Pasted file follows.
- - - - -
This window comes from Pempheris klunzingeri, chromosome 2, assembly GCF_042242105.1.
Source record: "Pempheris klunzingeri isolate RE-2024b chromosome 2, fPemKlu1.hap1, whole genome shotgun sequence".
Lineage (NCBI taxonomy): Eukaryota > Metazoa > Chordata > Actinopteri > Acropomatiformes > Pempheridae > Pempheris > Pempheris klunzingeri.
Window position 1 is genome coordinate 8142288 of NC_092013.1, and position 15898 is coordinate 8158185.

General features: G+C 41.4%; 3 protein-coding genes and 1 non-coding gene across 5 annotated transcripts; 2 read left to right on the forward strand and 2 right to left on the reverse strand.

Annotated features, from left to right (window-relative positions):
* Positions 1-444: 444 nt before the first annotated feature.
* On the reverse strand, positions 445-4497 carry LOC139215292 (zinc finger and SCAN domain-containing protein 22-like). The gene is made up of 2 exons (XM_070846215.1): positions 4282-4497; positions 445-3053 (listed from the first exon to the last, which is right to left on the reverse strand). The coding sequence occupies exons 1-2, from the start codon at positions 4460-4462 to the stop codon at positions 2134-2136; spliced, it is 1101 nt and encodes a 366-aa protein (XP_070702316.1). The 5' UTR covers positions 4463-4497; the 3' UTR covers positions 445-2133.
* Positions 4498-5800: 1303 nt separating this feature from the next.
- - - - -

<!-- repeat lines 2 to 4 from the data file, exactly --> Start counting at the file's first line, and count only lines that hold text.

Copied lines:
Source record: "Pempheris klunzingeri isolate RE-2024b chromosome 2, fPemKlu1.hap1, whole genome shotgun sequence".
Lineage (NCBI taxonomy): Eukaryota > Metazoa > Chordata > Actinopteri > Acropomatiformes > Pempheridae > Pempheris > Pempheris klunzingeri.
Window position 1 is genome coordinate 8142288 of NC_092013.1, and position 15898 is coordinate 8158185.